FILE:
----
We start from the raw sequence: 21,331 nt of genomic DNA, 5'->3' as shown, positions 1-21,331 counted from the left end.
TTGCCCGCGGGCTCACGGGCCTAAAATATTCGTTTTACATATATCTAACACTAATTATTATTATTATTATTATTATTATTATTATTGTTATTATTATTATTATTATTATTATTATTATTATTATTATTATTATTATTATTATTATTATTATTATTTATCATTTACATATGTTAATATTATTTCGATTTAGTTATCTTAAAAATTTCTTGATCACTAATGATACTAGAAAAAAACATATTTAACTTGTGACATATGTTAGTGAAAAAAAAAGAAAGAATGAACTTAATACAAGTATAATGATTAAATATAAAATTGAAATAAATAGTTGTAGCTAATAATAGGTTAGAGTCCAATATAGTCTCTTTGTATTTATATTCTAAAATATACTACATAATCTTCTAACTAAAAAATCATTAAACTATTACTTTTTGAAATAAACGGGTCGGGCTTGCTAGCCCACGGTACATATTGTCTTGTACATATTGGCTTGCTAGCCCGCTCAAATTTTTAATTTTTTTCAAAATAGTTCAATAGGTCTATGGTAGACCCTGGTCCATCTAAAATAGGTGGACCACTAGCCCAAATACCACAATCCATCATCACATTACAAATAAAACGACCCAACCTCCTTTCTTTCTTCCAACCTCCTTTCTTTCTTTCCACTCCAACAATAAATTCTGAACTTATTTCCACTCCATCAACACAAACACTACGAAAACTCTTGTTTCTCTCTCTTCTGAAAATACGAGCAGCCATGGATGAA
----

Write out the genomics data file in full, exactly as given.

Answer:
We start from the raw sequence: 21,331 nt of genomic DNA, 5'->3' as shown, positions 1-21,331 counted from the left end.
TTGCCCGCGGGCTCACGGGCCTAAAATATTCGTTTTACATATATCTAACACTAATTATTATTATTATTATTATTATTATTATTATTGTTATTATTATTATTATTATTATTATTATTATTATTATTATTATTATTATTATTATTATTATTATTATTTATCATTTACATATGTTAATATTATTTCGATTTAGTTATCTTAAAAATTTCTTGATCACTAATGATACTAGAAAAAAACATATTTAACTTGTGACATATGTTAGTGAAAAAAAAAGAAAGAATGAACTTAATACAAGTATAATGATTAAATATAAAATTGAAATAAATAGTTGTAGCTAATAATAGGTTAGAGTCCAATATAGTCTCTTTGTATTTATATTCTAAAATATACTACATAATCTTCTAACTAAAAAATCATTAAACTATTACTTTTTGAAATAAACGGGTCGGGCTTGCTAGCCCACGGTACATATTGTCTTGTACATATTGGCTTGCTAGCCCGCTCAAATTTTTAATTTTTTTCAAAATAGTTCAATAGGTCTATGGTAGACCCTGGTCCATCTAAAATAGGTGGACCACTAGCCCAAATACCACAATCCATCATCACATTACAAATAAAACGACCCAACCTCCTTTCTTTCTTCCAACCTCCTTTCTTTCTTTCCACTCCAACAATAAATTCTGAACTTATTTCCACTCCATCAACACAAACACTACGAAAACTCTTGTTTCTCTCTCTTCTGAAAATACGAGCAGCCATGGATGAA